By Stephanie Zacharek
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By Aaron Cutler
By Amy Nicholson
By Simon Abrams
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By Nick Schager
By Stephanie Zacharek
"When women tell their truth," says Jane Fonda, "everything changes."
She is sitting on a sofa in a room on the 15th floor of the Four Seasons in Los Angeles. She is noticeably tired, having arrived from Atlanta after midnight without any clothes or shoes but the ones she's wearing, because the airline lost her luggage. She has done a day of interviews, no doubt with journalists eager to hear her dish about showdowns on the set with the incorrigible Lindsay Lohan, her costar in the new Garry Marshall film Georgia Rule.She sits straight as bamboo.
At 69, there are scores of lines around Fonda's luminous blue eyes, but none on her delicately rouged cheeks. Her candor is unexpected; her vulnerability almost jarring. When I ask her what she does to stay in shape these days despite a hip replacement last year, she looks marvelously fit Fonda mumbles something about weights and wanting to get back to yoga; then, she suddenly brightens.
"And sex!" she says. "Sex gets better as you get older. It does."
In Georgia Rule,Fonda plays Georgia, a Mormon grandmother who forces soap into the mouths of anyone who uses the Lord's name in vain, and insists meals be eaten when they're served. When her granddaughter (Lohan) hints that she may have been sexually abused by her stepfather, it's Georgia who looks past her granddaughter's antics to divine the truth, even as her daughter, the girl's mother (Felicity Huffman), stays in denial.
"I see this woman, Georgia, as a person who lives with the pain of a dysfunctional family," says Fonda. "She's lonely and she's sad, and there's a lot of things she can't explain, like how come her daughter hasn't been to see her for 13 years.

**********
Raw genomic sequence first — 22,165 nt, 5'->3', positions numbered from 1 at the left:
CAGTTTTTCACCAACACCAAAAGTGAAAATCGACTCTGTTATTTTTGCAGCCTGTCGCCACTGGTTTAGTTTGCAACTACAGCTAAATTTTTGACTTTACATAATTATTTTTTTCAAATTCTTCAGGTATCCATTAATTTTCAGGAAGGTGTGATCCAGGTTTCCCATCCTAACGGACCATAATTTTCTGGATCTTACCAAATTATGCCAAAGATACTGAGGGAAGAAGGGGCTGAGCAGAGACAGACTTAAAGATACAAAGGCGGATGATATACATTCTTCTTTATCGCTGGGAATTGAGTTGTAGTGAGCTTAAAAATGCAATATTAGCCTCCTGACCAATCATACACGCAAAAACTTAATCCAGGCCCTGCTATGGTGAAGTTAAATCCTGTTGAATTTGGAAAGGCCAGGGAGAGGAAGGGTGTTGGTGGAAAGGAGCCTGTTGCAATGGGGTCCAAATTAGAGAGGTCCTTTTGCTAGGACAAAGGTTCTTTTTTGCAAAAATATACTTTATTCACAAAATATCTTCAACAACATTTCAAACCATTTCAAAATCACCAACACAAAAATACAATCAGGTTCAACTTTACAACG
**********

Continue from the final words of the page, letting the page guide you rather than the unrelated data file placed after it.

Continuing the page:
"The way she deals with the pain is to have rules. It gives her parameters. It gives structure and foundation to her life," says Fonda, who confessed in her autobiography that during her brutal marriage to director Roger Vadim, she insisted on keeping a tidy house.
"In the face of chaos, it's good to have rules," she says. "My character's a little anal about it, but I understand very well where she's coming from."
Fonda has said that she wrote My Life So Farnot because her life was so extraordinary, but to show that, despite her fabled family origins, she suffered like the rest of us.
The childhood captured so idyllically in magazines was dominated by the suicide of her mother, Frances Seymour, when Fonda was 12. In her adolescent years, her father Henry's ideal of perfection hounded her so relentlessly that she downed large quantities of ice cream and pastries and secretly hurled it all before it "took up residence" in her body as fat. All three of her husbands cheated on her, and she seems to incurred the wrath of almost everyone at some point.
At 51, she got breast implants because she feared men would cease to love her if her beauty faded.
You know within a minute of meeting her that she has not exaggerated any of the stories about her battered self-esteem. But she talks politics with gusto.
"What we have today," she opines with more energy than anything that has come before, "is a bunch of male leaders who say, 'Come and get 'em, dead or alive!' And they're so afraid of premature evacuation because they're afraid it will threaten their manhood."
Keeping a hand in the Women's Media Center, a nonprofit she cofounded with Gloria Steinem, Fonda looks forward to a day when women will run the world.
"It may be that a feminist, progressive man would do better in the White House than a ventriloquist for the patriarchy with a skirt and a vagina," she allows, acknowledging that Hillary Clinton's stance on the war has been disappointing. "Women sometimes bend the wrong way just to prove themselves to men," she says, talking like someone who knows. "But when we learn to listen to ourselves . . ." She gazes out the window, gathering her thoughts. "That will be revolutionary."
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